If you're looking to purchase a new Spend Management software package (either installed or SaaS) or upgrade an existing version of what you have, let me strongly suggest that November and December 2008 might be the time to do so. Historically, Q4 is a very strong quarter for enterprise software vendors, as many deals that organizations have worked on throughout the year inevitably end up closing in the final weeks. Yet due to the current economic downturn, many companies are closely scrutinizing broader IT budgets going into 2009. But we all know that given the quantifiable returns that are possible from both upstream and downstream procurement and sourcing applications, it's often possible to convince senior management that even in a time of cost cutting, that Spend Management technology represents a smart investment with a rapid ROI (as an aside, if any vendor starts throwing around the term TCO to help sell their package, show them the door and tell them to wake up and smell the recession).
But this last point says nothing for the potentially ideal timing for getting a point or packaged suite solution at a highly attractive price point given the desire among vendors to close the year strong. From a software negotiation standpoint, one of the best techniques to getting a good deal is universal across virtually everything you source. And that's the importance of price, feature and company benchmarking as part of the RFP and negotiation process. Above all, know your supply market. And at the same time, as my long-time colleague Pierre Mitchell suggested to me recently, apply the same sourcing techniques to Spend Management technology as you would to anything else.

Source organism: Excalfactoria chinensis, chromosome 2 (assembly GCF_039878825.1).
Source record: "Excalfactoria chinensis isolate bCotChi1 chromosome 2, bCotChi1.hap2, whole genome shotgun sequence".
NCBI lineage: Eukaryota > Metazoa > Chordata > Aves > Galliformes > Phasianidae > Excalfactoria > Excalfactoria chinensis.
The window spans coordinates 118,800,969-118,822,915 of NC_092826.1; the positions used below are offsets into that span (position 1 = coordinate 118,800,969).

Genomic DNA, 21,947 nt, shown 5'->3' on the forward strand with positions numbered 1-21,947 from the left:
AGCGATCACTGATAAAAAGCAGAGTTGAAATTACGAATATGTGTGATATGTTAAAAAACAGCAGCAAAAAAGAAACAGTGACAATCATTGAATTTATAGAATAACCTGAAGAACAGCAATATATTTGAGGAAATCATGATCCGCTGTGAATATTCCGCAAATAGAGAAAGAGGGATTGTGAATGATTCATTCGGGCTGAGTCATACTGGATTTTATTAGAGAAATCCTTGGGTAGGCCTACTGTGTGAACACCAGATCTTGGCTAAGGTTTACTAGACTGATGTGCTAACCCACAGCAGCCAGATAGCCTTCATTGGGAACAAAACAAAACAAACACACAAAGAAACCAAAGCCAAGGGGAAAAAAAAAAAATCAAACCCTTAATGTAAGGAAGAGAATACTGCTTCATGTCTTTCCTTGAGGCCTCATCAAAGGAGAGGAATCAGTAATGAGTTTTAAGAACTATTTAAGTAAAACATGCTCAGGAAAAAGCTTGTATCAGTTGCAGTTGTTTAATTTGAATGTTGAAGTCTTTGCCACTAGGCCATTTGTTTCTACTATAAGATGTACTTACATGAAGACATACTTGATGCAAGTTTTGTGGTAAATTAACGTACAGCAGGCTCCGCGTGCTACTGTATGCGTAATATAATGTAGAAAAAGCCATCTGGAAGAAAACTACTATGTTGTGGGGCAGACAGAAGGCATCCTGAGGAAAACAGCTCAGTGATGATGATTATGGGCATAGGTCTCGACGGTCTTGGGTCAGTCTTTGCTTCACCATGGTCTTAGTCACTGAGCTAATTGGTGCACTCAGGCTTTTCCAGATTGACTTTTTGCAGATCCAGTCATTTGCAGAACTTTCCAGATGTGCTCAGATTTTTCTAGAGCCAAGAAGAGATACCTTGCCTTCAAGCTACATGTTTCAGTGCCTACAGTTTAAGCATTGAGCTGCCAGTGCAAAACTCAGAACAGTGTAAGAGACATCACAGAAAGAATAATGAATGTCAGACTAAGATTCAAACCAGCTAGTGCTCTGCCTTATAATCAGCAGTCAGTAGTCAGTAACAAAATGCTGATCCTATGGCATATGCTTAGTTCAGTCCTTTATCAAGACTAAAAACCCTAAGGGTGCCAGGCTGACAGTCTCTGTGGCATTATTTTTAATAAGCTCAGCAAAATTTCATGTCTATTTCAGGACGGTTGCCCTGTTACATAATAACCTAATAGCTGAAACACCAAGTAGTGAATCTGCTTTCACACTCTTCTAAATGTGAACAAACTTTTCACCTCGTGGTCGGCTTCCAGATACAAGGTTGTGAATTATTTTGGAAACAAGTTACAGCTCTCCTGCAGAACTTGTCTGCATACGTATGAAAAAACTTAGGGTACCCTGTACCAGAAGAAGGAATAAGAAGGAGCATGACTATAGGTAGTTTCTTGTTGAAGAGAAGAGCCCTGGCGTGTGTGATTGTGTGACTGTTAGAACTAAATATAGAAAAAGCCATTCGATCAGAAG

For example, just as you would not recommend that the business sole source a large contract to a single supplier that had inferior capabilities relative to the market benchmarks in some of the areas covered, it does not make sense to apply different logic to software. After all, you would not recommend applying supplier rationalization approaches to categories where the end-result would be an inferior solution -- either from a total cost, value creation or risk perspective. So if you take anything away from this post, remember the following: buy what you need, buy at the right price (and don't put off investments to 2009 if you can get a better deal in Q4), and above all, buy from the collective set of vendors who can fulfill your business requirements, which will most likely include -- but not be limited to -- your ERP providers.
- Jason Busch